• Paralysis of muscles of the eyes, face, or mouth, evident by drooping eyes, ears, or lips;
  • Loss of sensation of the face;
  • Difficulty swallowing; and
  • Head tilt with poor balance—the horse might assume a splay-footed stand or lean against stall walls for support.
She also notes that loss of coordination of the mouth, tongue, and throat area could make picking up, chewing, and swallowing feed difficult. When it’s EPM, Be Ready Veterinarians have several EPM treatment options available. The first U.S. Food and Drug Administration-approved EPM treatment is Marquis, an oral paste. EPM treatments are designed to cross the tough blood-brain barrier, reach the central nervous system and successfully kill the parasite responsible. If treated quickly and properly, horses can recover from EPM. The earlier treatment begins, the better the expected outcome.     Take-Home Message Reuss emphasizes the importance of understanding the risk and knowing the signs: “With an early EPM diagnosis and immediate, effective treatment, horses can show significant improvement, and they may return to normal activity.”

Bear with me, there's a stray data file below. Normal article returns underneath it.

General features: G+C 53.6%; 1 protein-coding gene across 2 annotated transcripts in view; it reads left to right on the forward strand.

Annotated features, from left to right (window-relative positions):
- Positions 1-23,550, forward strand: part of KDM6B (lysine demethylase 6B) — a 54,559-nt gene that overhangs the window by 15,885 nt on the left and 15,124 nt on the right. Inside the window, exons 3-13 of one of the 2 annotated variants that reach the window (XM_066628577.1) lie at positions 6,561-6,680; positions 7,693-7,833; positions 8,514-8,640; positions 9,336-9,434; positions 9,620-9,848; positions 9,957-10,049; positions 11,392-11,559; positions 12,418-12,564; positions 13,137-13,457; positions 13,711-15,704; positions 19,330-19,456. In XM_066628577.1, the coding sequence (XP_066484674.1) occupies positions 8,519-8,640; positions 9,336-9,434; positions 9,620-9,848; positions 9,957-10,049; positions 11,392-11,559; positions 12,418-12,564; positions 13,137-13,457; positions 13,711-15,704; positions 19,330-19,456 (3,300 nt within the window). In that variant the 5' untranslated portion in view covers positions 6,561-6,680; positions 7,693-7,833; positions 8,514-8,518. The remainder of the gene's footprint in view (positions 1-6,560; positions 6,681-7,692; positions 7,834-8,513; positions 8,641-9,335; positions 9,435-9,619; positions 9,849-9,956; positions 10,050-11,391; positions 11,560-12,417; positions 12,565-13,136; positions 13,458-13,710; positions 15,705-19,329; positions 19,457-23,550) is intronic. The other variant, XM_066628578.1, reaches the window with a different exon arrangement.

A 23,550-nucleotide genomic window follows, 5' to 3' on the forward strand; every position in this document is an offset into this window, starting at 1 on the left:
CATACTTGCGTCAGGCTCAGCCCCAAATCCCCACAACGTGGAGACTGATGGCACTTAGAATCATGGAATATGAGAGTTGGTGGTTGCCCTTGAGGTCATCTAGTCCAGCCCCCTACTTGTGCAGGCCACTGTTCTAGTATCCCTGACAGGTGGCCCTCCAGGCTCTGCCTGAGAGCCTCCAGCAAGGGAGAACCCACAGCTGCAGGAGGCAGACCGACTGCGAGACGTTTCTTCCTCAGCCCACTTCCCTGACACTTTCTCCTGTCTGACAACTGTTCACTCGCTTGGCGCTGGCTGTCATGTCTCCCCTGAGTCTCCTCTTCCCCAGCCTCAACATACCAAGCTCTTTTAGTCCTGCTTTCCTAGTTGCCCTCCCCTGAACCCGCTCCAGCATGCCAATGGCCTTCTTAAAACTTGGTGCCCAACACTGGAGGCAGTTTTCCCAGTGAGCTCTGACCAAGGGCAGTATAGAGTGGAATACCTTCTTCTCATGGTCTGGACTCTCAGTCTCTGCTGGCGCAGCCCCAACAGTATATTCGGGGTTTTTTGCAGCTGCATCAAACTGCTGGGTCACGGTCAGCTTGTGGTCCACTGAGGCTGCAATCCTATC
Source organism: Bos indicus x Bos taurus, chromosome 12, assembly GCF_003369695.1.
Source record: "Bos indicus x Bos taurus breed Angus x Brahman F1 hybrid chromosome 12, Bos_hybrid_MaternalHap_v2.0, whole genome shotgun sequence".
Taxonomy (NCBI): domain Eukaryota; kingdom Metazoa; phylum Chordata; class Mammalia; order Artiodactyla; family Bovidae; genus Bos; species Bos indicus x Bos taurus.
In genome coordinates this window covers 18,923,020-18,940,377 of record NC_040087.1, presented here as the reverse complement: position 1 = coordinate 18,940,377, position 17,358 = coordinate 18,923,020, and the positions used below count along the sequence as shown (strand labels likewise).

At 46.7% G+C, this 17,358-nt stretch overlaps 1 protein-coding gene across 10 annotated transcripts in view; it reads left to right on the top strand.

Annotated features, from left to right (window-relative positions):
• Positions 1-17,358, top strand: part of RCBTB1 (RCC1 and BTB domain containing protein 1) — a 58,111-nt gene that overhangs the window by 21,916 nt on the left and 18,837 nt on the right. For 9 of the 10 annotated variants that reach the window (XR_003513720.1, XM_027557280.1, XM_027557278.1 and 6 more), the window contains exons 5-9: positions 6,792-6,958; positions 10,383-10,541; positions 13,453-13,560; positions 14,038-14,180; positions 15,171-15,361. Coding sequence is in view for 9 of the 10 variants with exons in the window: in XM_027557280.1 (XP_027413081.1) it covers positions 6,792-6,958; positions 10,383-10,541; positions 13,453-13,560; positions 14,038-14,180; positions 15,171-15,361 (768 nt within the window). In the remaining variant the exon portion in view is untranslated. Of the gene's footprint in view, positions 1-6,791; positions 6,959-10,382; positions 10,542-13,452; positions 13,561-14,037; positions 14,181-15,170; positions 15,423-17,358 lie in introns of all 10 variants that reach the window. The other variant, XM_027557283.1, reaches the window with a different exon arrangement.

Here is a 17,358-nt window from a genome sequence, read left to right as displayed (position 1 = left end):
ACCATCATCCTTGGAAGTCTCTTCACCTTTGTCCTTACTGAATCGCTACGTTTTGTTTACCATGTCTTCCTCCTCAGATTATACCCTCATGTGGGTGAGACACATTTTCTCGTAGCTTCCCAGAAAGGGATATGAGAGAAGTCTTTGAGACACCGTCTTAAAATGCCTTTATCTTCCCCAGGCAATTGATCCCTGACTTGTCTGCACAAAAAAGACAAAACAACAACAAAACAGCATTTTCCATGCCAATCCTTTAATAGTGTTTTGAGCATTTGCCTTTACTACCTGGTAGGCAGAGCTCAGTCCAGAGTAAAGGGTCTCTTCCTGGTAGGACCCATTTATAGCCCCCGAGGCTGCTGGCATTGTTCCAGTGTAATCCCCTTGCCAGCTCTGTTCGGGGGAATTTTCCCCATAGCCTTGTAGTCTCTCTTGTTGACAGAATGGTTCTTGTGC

Equine Digital Pulses